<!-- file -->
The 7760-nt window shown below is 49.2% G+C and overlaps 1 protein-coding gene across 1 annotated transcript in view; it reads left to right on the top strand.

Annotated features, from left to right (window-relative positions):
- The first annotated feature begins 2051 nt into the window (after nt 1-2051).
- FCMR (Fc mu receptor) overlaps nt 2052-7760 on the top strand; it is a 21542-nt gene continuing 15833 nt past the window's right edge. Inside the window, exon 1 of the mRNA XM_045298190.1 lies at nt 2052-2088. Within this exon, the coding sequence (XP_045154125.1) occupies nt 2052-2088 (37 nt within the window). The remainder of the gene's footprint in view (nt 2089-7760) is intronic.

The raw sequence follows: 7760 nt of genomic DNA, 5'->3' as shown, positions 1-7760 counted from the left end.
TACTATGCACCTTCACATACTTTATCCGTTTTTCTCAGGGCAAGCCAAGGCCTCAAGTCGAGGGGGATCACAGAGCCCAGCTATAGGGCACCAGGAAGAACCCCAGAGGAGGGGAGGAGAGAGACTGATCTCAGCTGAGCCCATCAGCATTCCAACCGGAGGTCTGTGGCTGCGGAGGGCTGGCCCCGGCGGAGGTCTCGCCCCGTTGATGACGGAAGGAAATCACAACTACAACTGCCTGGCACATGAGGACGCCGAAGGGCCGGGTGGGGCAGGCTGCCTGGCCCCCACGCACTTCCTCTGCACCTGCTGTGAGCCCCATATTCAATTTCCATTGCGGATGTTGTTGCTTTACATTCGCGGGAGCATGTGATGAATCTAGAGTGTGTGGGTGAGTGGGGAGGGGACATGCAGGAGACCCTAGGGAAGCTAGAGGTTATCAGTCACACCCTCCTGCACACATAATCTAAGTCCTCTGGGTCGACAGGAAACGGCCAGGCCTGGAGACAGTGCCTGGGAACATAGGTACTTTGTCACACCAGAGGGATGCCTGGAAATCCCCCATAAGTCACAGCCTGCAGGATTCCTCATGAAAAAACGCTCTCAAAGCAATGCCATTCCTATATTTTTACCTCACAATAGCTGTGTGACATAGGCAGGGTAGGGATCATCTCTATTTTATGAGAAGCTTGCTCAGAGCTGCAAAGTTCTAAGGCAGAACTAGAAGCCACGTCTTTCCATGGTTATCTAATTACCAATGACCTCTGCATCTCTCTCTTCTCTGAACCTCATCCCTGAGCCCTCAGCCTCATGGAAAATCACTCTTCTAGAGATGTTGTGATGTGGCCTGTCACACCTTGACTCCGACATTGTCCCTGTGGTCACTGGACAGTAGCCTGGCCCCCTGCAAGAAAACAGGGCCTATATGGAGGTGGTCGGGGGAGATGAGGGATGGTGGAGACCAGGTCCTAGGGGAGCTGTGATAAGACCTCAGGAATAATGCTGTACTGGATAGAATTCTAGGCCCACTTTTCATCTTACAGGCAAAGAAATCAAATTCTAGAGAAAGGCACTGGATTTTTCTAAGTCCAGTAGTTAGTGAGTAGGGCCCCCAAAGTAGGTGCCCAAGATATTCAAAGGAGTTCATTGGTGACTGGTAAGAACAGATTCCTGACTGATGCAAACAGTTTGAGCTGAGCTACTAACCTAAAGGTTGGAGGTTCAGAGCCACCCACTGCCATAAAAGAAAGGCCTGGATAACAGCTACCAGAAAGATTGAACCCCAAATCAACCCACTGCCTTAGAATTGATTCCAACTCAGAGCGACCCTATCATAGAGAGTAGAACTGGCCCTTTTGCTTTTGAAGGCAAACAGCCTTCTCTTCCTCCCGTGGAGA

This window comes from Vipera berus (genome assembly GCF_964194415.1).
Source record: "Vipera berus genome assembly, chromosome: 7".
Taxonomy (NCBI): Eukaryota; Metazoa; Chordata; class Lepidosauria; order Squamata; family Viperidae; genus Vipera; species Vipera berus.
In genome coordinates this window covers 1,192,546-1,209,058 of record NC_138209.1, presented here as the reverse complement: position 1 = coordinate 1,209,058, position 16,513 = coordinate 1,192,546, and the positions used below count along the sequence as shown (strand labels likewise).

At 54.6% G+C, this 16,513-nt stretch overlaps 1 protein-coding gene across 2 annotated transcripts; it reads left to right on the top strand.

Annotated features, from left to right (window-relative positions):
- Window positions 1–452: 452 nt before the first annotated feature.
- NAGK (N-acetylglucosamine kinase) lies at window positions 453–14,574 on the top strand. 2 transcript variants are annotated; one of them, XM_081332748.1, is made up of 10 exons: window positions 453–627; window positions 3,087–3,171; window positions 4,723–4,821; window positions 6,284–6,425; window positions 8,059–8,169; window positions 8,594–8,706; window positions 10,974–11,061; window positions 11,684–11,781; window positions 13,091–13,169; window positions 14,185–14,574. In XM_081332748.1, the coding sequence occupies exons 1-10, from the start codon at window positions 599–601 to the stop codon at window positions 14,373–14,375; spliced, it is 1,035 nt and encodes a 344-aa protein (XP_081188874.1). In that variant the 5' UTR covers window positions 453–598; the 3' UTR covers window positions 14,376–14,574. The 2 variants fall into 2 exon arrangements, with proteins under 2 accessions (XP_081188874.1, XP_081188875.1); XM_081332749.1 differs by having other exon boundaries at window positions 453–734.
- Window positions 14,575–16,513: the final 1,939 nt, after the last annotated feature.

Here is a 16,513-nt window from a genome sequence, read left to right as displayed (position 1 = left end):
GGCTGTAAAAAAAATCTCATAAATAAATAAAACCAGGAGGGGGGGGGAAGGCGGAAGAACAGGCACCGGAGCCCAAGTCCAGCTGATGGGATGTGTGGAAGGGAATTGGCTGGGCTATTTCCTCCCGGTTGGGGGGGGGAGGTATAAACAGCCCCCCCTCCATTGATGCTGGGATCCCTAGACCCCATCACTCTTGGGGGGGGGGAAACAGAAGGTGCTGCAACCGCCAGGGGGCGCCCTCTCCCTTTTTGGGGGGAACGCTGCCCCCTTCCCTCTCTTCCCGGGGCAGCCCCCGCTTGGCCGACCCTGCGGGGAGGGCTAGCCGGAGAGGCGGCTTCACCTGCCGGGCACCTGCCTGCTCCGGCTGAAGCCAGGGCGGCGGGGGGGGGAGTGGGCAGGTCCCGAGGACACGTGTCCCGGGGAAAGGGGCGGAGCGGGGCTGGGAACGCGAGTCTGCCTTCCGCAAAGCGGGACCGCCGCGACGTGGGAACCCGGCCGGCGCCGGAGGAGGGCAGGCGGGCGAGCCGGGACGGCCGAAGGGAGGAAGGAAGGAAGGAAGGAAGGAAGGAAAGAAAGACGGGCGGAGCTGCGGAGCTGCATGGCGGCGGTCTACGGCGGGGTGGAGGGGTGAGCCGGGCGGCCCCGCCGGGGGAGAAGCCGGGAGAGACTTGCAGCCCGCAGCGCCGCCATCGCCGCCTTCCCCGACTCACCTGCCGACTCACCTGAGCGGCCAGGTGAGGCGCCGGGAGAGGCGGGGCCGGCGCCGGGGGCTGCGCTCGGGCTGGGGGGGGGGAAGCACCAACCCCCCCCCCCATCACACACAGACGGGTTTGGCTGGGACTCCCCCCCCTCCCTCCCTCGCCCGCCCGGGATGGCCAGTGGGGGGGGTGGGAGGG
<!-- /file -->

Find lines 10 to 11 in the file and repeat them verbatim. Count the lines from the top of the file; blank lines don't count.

In genome coordinates this window covers 1,192,546-1,209,058 of record NC_138209.1, presented here as the reverse complement: position 1 = coordinate 1,209,058, position 16,513 = coordinate 1,192,546, and the positions used below count along the sequence as shown (strand labels likewise).

At 54.6% G+C, this 16,513-nt stretch overlaps 1 protein-coding gene across 2 annotated transcripts; it reads left to right on the top strand.